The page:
The increasing prevalence of obesity among children and adults is becoming a public health crisis, according to background information in the article. Understanding the social and psychological conditions that are associated with obesity could help predict which children and adolescents are likely to become obese adults, helping physicians target treatment and prevention efforts. Previous evidence suggests that psychological disorders may be one factor associated with weight gain, but studies in the area have been limited, the authors report.
Sarah E. Anderson, M.S., Tufts University, Boston, and colleagues evaluated the association between anxiety disorders and depression and weight gain from childhood into adulthood. They analyzed existing data from 820 individuals (403 women and 417 men) from two counties in New York, who were assessed four times between 1983 and 2003. The participants ranged in age from 9 to 18 years at the beginning of the study, and were 28 to 40 years old at the most recent assessment. At each assessment, the researchers interviewed the individuals to determine whether they met clinical criteria for anxiety disorders or depression. The authors calculated BMI-for-age (BMI z scores) by dividing weight in kilograms by the square of height in meters and adjusting it for age and gender based on national reference data. BMI z scores correspond to growth chart percentiles and allow for tracking a child's relative weight through adolescence.
During the study, 310 participants (119 men and 191 women) had anxiety disorders and 148 (50 men and 98 women) were depressed. Women with anxiety disorders had significantly higher BMI z scores than women of the same age and socioeconomic status without the condition. Women with a history of depression were heavier and experienced a greater yearly increase in their BMI z scores than women without depression. Women who were younger when they developed depression had higher weights in adulthood than women who developed depression later.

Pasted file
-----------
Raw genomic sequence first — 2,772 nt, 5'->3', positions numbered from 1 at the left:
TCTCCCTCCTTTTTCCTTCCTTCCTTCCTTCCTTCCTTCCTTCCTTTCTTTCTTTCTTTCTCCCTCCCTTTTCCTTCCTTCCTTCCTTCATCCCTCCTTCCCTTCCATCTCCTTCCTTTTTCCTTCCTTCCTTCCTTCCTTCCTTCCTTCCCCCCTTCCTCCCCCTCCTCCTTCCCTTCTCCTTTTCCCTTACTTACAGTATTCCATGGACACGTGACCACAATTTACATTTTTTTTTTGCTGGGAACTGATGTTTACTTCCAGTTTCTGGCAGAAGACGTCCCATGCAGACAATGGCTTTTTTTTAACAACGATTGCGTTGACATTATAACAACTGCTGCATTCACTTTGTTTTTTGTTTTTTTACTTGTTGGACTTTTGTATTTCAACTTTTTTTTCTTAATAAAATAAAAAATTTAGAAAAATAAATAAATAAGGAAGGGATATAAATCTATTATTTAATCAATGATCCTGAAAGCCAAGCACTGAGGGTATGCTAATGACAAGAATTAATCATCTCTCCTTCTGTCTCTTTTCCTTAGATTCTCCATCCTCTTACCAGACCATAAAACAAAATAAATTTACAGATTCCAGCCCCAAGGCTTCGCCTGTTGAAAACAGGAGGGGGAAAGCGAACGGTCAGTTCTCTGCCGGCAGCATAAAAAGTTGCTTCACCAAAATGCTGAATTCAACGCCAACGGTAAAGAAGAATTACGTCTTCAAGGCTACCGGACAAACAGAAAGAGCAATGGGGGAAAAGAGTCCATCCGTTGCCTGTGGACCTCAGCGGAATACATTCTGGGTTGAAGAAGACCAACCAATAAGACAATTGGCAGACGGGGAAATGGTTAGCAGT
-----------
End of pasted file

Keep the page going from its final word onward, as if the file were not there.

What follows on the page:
In women, anxiety disorders were associated with higher weight, with average BMI z scores of .13 to .18 units higher than women without anxiety disorders. For example, an adult woman with history of an anxiety disorder who had an average height (64 inches) would weigh between 6 to 12 pounds more than a woman without anxiety. "Although these average weight differences are not large, obesity results from incremental increases in weight, and successful prevention is likely to require interventions targeted toward many factors, no one of which, alone, is sufficient to prevent obesity," the authors write. An average-height woman diagnosed with depression at age 14 would weigh about 10 to 16 pounds more than a non-depressed woman by the time both reached age 30 years.
Depression during childhood was associated with an initially lower BMI among boys, but over time, the weight difference in depressed and non-depressed men disappeared. Anxiety disorders did not appear to be linked to men's BMIs at any point throughout the study.
The authors suggest that treating anxiety and depression in girls and women may be one strategy in the battle against obesity, the authors conclude. "Our results suggest that efforts to improve mental health in populations may also help prevent female obesity; consideration of the potential for psychological antecedents and correlates of obesity could improve prevention and treatment," they write.
(Arch Pediatr Adolesc Med. 2006;160:285-291. Available pre-embargo to the media at www.jamamedia.org.)
Editor's Note: This study was support by grants from the National Institute of Diabetes and Digestive and Kidney Diseases, Bethesda, Md.; a grant from the National Institute of Child Health and Human Development, Bethesda; and grants from the National Institute of Mental Health, Rockville, Md.
Last reviewed: By John M. Grohol, Psy.D. on 21 Feb 2009
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